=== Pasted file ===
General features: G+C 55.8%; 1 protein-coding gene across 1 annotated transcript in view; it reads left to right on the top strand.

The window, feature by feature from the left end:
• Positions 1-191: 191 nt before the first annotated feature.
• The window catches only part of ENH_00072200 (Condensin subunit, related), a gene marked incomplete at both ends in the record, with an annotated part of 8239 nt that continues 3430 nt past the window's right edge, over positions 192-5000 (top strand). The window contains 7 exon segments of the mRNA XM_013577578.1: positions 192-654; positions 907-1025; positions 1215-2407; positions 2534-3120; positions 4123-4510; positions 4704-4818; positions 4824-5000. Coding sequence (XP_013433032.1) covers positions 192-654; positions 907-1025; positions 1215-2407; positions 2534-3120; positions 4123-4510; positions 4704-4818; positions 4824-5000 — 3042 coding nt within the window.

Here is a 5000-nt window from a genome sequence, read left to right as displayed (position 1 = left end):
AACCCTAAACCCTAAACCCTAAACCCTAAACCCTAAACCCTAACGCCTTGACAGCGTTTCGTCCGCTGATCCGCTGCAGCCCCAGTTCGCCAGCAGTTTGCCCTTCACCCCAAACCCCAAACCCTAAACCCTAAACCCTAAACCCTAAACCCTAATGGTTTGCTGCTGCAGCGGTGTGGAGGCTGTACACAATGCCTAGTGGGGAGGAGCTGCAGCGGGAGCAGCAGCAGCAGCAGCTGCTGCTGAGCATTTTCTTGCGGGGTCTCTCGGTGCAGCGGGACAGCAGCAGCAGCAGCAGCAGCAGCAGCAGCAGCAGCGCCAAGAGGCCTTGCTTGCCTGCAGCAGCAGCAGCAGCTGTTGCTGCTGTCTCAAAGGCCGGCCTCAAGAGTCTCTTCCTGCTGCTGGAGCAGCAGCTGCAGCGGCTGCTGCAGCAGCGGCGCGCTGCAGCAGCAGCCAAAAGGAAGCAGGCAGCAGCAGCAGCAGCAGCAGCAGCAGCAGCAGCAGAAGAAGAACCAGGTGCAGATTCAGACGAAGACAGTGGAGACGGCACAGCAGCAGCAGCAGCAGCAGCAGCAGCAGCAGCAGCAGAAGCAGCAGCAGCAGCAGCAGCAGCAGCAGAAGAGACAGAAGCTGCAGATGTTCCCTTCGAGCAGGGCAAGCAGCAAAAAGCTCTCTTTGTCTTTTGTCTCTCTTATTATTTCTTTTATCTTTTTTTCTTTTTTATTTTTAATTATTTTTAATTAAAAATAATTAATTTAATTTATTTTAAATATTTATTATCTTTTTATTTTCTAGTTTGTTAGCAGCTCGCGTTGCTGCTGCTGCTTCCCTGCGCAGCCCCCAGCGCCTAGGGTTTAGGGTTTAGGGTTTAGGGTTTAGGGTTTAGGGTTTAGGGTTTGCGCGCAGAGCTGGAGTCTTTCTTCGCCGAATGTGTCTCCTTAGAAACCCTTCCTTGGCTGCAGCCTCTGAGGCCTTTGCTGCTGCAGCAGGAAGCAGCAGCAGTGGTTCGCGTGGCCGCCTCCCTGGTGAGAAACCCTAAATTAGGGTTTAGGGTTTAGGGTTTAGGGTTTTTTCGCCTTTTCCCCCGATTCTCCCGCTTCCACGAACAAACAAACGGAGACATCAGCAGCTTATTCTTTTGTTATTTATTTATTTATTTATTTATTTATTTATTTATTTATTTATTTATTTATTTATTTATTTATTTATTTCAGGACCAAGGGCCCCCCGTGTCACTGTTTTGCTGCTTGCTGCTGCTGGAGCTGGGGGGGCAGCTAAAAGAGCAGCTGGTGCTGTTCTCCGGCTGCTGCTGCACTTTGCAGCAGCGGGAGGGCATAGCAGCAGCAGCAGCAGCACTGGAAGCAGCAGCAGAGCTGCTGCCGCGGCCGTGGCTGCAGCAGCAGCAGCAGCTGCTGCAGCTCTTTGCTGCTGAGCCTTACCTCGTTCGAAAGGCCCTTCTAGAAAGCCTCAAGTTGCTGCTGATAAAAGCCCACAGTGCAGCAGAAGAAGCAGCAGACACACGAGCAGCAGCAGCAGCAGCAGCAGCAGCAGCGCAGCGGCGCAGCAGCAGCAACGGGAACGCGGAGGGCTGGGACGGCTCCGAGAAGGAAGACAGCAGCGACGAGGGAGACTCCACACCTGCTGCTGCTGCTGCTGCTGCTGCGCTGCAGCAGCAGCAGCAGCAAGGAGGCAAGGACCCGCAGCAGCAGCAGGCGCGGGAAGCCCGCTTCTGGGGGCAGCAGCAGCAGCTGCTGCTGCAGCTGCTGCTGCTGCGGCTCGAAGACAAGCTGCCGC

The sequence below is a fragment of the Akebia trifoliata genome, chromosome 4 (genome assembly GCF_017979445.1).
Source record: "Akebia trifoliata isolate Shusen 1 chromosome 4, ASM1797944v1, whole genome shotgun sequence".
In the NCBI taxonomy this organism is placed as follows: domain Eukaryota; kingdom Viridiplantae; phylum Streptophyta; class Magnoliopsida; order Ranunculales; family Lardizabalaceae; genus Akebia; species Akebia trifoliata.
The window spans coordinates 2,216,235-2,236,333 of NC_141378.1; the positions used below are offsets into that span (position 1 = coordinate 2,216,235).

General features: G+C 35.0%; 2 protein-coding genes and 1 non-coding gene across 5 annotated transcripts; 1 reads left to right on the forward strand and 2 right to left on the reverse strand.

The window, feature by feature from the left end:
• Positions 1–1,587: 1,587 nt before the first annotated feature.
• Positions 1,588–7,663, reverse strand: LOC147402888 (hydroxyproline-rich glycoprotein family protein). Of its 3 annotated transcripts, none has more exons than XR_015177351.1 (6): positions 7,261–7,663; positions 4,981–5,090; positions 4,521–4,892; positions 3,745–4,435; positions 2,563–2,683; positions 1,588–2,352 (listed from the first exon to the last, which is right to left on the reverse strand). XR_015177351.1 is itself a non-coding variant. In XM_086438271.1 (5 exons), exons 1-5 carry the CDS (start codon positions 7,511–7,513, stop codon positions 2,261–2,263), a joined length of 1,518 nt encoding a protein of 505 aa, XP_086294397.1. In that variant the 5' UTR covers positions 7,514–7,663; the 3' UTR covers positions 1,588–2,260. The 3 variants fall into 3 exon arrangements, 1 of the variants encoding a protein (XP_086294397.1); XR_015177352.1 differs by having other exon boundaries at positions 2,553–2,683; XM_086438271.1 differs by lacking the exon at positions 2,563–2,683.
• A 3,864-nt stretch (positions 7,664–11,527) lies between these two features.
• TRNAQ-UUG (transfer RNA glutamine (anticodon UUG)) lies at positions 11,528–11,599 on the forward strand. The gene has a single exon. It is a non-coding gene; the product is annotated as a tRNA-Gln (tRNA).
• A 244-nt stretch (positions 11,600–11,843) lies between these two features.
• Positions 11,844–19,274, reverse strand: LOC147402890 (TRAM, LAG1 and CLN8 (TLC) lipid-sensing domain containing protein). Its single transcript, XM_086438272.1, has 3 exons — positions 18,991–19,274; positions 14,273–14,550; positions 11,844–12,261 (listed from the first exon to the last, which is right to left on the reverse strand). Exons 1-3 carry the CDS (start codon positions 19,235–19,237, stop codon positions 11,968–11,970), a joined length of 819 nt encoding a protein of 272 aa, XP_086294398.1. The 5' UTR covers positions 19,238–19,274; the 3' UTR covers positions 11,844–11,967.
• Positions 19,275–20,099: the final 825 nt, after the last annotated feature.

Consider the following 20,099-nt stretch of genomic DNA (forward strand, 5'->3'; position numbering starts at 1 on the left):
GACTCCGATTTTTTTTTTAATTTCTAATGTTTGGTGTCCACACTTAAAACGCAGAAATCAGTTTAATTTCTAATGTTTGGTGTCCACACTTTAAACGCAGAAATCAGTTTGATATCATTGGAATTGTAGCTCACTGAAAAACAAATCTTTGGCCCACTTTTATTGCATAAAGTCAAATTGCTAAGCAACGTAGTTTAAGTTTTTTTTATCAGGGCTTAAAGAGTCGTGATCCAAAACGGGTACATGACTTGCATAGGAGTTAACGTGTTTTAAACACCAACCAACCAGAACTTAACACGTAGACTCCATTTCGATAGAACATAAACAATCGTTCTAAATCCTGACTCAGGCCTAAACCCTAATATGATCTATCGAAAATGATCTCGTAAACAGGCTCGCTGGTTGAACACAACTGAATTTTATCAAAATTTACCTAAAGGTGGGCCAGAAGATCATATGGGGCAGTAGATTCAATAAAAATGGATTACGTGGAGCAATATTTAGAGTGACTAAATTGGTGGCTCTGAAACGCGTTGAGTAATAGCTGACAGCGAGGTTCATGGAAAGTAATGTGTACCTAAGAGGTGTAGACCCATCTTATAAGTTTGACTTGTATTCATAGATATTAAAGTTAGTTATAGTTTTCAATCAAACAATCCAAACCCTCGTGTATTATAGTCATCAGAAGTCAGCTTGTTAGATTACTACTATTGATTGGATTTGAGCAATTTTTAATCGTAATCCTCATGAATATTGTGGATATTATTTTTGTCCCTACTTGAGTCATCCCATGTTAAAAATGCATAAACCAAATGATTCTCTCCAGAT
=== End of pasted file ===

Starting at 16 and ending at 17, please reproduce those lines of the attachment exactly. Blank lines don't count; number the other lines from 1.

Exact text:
• TRNAQ-UUG (transfer RNA glutamine (anticodon UUG)) lies at positions 11,528–11,599 on the forward strand. The gene has a single exon. It is a non-coding gene; the product is annotated as a tRNA-Gln (tRNA).
• A 244-nt stretch (positions 11,600–11,843) lies between these two features.